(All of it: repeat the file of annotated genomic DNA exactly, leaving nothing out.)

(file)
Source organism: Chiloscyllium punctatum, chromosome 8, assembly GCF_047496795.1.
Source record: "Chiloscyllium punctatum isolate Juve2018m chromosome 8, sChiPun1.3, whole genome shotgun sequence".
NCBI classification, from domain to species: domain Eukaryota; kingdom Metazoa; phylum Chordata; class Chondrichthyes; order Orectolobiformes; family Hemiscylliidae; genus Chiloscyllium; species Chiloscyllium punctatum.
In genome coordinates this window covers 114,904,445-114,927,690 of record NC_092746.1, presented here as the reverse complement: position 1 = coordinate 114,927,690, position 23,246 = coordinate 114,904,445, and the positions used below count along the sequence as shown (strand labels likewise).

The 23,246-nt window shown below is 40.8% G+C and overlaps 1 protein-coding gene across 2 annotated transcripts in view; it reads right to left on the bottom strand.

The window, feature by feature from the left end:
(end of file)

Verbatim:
Source organism: Chiloscyllium punctatum, chromosome 8, assembly GCF_047496795.1.
Source record: "Chiloscyllium punctatum isolate Juve2018m chromosome 8, sChiPun1.3, whole genome shotgun sequence".
NCBI classification, from domain to species: domain Eukaryota; kingdom Metazoa; phylum Chordata; class Chondrichthyes; order Orectolobiformes; family Hemiscylliidae; genus Chiloscyllium; species Chiloscyllium punctatum.
In genome coordinates this window covers 114,904,445-114,927,690 of record NC_092746.1, presented here as the reverse complement: position 1 = coordinate 114,927,690, position 23,246 = coordinate 114,904,445, and the positions used below count along the sequence as shown (strand labels likewise).

The 23,246-nt window shown below is 40.8% G+C and overlaps 1 protein-coding gene across 2 annotated transcripts in view; it reads right to left on the bottom strand.

The window, feature by feature from the left end: